The theatrical adaptation of short stories from Aimee Bender’s collection “The Girl in the Flammable Skirt” is to the stories what a musicvideo is to a song. City Garage artistic director Frederique Michel doesn’t dramatize these four tales of feminine yearning — she stages them, providing a visualization of the text that’s sometimes literal but often not. It’s a bold project in conception, yet it’s also rather a tame — even prosaic — way of translating the literary into the theatrical. Bender’s source material is strong, though, and even if the musicvideos aren’t especially imaginative, the songs are very much worth hearing.
Michel takes three of Bender’s short stories, “Call My Name,” “Fell This Girl,” and the title tale, “The Girl in the Flammable Skirt,” and uses them nearly verbatim. She also dices up one more, taking one character’s tale from the piece “Fugue” and spreading it out among the interstices between the three main events as well as at the beginning and end.
All the stories focus on the notion of feminine desire, on unfulfilled passion. In Bender’s elegant prose, sexual needs have a near-spiritual element — they run deep, are infused with a sense of mystery along with pure sensuality.
In the funniest of the selections, “Call My Name,” a young wealthy woman (a smartly playful Victoria Coulson), in an elegant red dress, follows home a shy man (Paul M. Rubenstein) she has spotted on the San Francisco subway. Soon, she’s naked and tied up in his apartment, all at her own bidding, while the man continues to be wholly uninterested in her desperate desire to be taken.
Like that piece, the next, “Fell This Girl,” follows a young woman (Maia Brewton) in search of a deep, and ultimately futile, connection with a lover.
The protagonist in this story, named Susie, even follows the object of her affection below the city streets where he works. Bender has a way with images — the subterranean setting matches the depths of Susie’s desire, which runs far beneath the superficial. When her lover (Rubenstein, again) expels her from this place, she goes in search of another sexual encounter, this time even less fulfilling.
The production design, by Charles A. Duncombe Jr., makes liberal use of photographs and video, which are projected onto a series of staggered flats in the back of the playing space. A video of a moving subway train begins and ends the stories, while evocative stills, by Rick Pickman, help establish the setting, whether it be the underground, a man’s apartment, a hotel room, a field, etc. It’s not done literally, which keeps the emphasis on the metaphorical or, at least, emotional nature of some of the material.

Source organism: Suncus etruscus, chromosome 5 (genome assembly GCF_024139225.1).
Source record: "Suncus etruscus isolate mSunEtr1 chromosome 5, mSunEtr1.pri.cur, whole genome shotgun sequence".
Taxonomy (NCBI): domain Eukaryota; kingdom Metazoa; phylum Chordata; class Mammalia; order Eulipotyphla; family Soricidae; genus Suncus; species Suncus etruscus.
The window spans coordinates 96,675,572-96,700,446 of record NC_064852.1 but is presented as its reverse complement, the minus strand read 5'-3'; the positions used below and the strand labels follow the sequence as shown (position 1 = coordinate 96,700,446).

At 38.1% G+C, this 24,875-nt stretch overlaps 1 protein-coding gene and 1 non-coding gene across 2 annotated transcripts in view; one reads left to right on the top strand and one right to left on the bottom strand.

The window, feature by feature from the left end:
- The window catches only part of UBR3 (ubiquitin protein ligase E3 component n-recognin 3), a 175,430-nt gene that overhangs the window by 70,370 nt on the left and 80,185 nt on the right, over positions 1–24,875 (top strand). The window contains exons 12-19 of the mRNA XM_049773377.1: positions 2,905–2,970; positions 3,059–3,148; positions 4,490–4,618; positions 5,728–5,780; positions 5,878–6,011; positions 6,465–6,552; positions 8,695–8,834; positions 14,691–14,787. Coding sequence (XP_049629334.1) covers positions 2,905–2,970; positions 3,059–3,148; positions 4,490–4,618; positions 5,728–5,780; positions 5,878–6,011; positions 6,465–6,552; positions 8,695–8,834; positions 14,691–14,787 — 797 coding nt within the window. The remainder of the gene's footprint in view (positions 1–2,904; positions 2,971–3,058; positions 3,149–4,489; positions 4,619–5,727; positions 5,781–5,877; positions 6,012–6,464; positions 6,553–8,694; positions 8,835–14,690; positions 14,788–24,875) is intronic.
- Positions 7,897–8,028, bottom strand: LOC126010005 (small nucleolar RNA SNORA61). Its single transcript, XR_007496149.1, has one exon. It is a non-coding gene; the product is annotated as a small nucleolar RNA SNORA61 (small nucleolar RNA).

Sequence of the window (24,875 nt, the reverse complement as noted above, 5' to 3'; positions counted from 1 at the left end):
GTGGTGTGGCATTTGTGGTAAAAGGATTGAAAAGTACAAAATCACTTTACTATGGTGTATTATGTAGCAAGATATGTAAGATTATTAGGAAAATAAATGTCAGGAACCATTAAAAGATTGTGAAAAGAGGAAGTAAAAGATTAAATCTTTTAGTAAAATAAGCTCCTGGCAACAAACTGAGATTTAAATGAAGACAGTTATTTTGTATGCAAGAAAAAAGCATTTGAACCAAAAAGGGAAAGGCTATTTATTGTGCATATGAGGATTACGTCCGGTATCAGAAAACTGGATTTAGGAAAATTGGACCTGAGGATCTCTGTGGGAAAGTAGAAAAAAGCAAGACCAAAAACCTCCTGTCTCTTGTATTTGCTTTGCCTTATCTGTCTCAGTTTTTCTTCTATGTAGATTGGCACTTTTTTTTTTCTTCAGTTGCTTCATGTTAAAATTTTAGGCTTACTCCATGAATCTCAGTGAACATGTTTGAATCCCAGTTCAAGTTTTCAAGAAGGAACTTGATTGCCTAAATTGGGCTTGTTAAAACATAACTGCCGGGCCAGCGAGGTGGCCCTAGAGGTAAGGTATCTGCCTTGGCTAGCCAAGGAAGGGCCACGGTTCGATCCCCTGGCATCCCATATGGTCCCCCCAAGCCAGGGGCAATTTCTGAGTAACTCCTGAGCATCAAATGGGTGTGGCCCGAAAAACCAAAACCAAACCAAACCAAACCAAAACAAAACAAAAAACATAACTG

There’s a poetical quality to the evening, Bender’s lovely language paired with some evocative images.
The last fully staged piece, “The Girl in the Flammable Skirt,” involves a handicapped father (Laurence Coven) and his teenage daughter (Ilana Gustafson), who like the older female characters has a most passionate passion for passion itself.
It’s the best of the stories, and the most theatrical of the ones Michel has selected. Many of Bender’s tales are surrealistic, but this last piece is the only one here firmly in that vein, and it requires Michel to make some more significant, and successful, choices in interpreting the text. By the time we get to this one, though, Michel has put all of the stories into the same basic rhythm, which dulls the effect.
Maureen Byrnes plays the main character in “Fugue,” a woman separated from her husband who encounters a burning bush. She’s the one performer who seems to define her own style, mixing the quirky and the banal.
The others are good, but they never quite seem to leap out from being narrated beings and into live-ness, even when they’re literally stripped naked.
There’s a lot of talent on display here, but still the endeavor doesn’t take a leap into the transporting. It’s more a mixture of the short stories with graphic design than with theater, and many of the images do in fact seem like book-cover jackets.